# Coordinates of center of gravity in non-uniform gravitational field

The following is a textbook problem where one is asked to find the $$x$$ and $$y$$ coordinates of the center of mass AND those of the center of gravity in a non-uniform gravitational field:

The location of the center of mass and the x-coordinate of the center of gravity are trivial, but I am having trouble with the y-coordinate of the center of gravity.

A solution I found online shows this:

Which yields 1.97 meters, which agrees with the answer given in the textbook.

This is intuitive, but at the same time I don't understand where this equation is coming from, or what the exact definition of center of gravity means. If it is the point where the net force can act on an extended object and create the same net torque, then any location with the x-coordinate of the center of gravity should work, since the force points down.

If I rotate the object clockwise by 90 degrees, and find the location where the net force will create the same net torque as all the individual torques on each mass, then, yes, I get the same answer, but, the point is that the gravitational field is not uniform, thus it will depend on the position of the masses, and since those have changed, so most likely have the gravitational fields each mass feels, since they are at a different position.

• See Eq 7.2.1 of eng.libretexts.org/Bookshelves/Mechanical_Engineering/… Commented Aug 6, 2023 at 19:58
• Just some advice: If your entire question is just, "what's the definition of center of gravity", you don't need to include the information about the specific HW problem that prompted the question. It's generally best to keep questions reasonably concise, only including the information that's actually necessary to explain what it is you want help understanding. It took me some time to realize this myself when I was a new contributor to the site, and I started getting many more answers after I made it a point to cut down on the fluff and unnecessary background info in my questions. Commented Aug 6, 2023 at 20:29
• Thank you @Andrew for the link, it was quite helpful. Commented Aug 7, 2023 at 18:34
• Thank you @MikaylaEckelCifrese for your advice, which I plan to take for any future questions I post. Commented Aug 7, 2023 at 18:35

The center of mass is the first moment of the density distribution, while the center of gravity is the 1st moment of the weight distribution, that is: the mass density distribution weighted bby $$\vec g(\vec r)$$.

In your problem, $$\vec g(\vec r)$$ is factorable into $$g(x, y)\hat y$$ (maybe), so its solvable.

Though I'm not sure that $$\phi$$ satisfies Poisson Eqs....

Although the question has been answered to my satisfaction, I wanted to add some notes that I think would be helpful. Unlike center-of-mass, center-of-gravity is much more complicated.

According to this Wikipedia entry, there are different methods for formulating the center-of-gravity.

Textbooks such as The Feynman Lectures on Physics characterize the center of gravity as a point about which there is no torque. One complication concerning $$r_{cg}$$ is that its defining equation is not generally solvable.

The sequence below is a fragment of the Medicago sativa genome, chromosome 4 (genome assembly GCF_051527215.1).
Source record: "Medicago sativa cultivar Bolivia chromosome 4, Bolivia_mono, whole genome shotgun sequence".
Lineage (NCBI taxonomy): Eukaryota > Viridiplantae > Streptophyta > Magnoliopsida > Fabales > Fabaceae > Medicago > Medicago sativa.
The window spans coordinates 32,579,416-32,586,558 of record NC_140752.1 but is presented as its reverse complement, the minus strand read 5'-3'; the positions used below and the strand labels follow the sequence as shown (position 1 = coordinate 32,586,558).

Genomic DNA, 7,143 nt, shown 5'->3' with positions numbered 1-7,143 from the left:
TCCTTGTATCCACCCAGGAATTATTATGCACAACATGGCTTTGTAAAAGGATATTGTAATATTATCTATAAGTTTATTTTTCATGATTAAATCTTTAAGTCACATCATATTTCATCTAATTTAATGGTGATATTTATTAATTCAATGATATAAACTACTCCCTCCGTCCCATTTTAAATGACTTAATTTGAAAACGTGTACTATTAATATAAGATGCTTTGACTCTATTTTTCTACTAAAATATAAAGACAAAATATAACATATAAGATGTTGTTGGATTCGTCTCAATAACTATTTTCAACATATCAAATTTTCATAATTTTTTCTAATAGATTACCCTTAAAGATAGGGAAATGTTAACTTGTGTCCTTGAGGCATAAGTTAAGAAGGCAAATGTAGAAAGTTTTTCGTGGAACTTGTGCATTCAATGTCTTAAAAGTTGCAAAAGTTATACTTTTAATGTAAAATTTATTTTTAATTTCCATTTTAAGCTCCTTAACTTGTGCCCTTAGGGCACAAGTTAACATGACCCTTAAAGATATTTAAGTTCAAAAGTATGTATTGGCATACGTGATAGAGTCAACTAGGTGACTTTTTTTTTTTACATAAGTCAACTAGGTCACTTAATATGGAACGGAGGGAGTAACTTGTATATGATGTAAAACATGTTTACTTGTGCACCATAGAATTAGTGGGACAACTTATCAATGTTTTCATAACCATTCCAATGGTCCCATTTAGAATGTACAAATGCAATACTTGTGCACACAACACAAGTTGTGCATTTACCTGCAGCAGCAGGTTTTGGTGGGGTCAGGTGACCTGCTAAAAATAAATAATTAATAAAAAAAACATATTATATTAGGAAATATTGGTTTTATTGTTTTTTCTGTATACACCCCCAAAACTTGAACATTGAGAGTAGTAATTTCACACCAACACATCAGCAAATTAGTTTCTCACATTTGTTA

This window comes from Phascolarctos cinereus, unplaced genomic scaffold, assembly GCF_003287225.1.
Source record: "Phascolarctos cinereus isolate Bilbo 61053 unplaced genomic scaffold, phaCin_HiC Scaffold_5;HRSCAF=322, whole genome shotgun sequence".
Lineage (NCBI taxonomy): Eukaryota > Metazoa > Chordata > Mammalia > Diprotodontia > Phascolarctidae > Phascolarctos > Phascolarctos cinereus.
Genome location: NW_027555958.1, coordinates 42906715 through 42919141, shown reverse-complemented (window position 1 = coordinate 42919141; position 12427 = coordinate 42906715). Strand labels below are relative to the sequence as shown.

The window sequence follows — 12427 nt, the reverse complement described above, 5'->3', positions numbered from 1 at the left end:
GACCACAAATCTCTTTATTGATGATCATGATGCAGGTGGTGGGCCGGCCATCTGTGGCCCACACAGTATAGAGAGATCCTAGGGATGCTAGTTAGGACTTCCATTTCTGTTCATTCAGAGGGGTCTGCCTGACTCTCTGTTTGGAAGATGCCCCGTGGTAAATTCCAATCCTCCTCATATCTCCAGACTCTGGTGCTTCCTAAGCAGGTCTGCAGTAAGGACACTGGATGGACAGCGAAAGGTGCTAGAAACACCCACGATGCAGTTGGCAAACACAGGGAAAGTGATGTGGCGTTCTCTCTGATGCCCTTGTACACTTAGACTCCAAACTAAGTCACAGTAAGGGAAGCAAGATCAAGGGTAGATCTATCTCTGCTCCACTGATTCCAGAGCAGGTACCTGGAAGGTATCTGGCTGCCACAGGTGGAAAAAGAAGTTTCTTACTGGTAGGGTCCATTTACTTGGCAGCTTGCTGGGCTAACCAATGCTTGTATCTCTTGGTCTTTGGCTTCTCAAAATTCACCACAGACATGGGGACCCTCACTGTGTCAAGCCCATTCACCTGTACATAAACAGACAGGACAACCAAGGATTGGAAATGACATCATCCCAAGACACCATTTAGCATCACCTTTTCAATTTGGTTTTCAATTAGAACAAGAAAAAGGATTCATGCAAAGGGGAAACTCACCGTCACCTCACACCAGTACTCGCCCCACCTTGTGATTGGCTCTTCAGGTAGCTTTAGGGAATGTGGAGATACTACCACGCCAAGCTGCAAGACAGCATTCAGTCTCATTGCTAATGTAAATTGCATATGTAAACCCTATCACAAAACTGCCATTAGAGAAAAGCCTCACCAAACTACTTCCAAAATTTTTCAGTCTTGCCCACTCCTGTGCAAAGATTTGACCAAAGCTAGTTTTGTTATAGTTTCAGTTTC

In the specific situation of the problem I posted, I was using the only method the textbook provided, which was finding the location of the force that would satisfy the condition that it would produce the same torque as the sum of the torques on all the individual particles. This leads to infinite locations along the vertical axis. From same Wikipedia article:

If the equation is solvable, there is another complication: its solutions are not unique. Instead, there are infinitely many solutions; the set of all solutions is known as the line of action of the force. This line is parallel to the weight F. In general, there is no way to choose a particular point as the unique center of gravity.

However, as I think I see now, in the problem I was working on (same Wikipedia article):

A single point may still be chosen in some special cases, such as if the gravitational field is parallel or spherically symmetric.

The field of the problem is parallel (straight down). Thus the equation given in the link of provided by @Andrew (for the y-axis) works:

• In the general case, the field isn't parallel, so you're finding the 1st (vector) moment of a scalar distribution weighted by a vector. Not sure how that works.
– JEB
Commented Aug 8, 2023 at 14:37
• @JEB thank you for the answer. Poisson equations for now are beyond me, since it's been 30 years since I've done partial differential equations. I also understand that a non-uniform gravitational field cannot be truly parallel. In these respects, the textbook problem is oversimplified in order to get a certain point accross. I don't know. But I'm not sure what you mean by "Not sure how that works". I will do the research, but if you can tell me if I'm interpreting your answer incorrectly, please let me know. Thank you again! Commented Aug 8, 2023 at 20:02
• In newtonian terms, a parallel g-field only comes from an infinite sheet of mass (it's a standard problem treated all over this site), and in relativity is comes from uniform accelerations (Rindler Coordinates). For the infinite sheet, there's no center of gravity or mass because all points are equivalent, so the field is perpendicular to the sheet (it's also doesn't depend on distance...which makes sense because the only way to get weaker without divergence (Poisson's Eq) is by spreading out, but it can't spread out , b/c it's parallel)
– JEB
Commented Aug 8, 2023 at 23:16
• This clears things up a lot for me. Thanks, @JEB for the time and effort spent! Commented Aug 9, 2023 at 16:16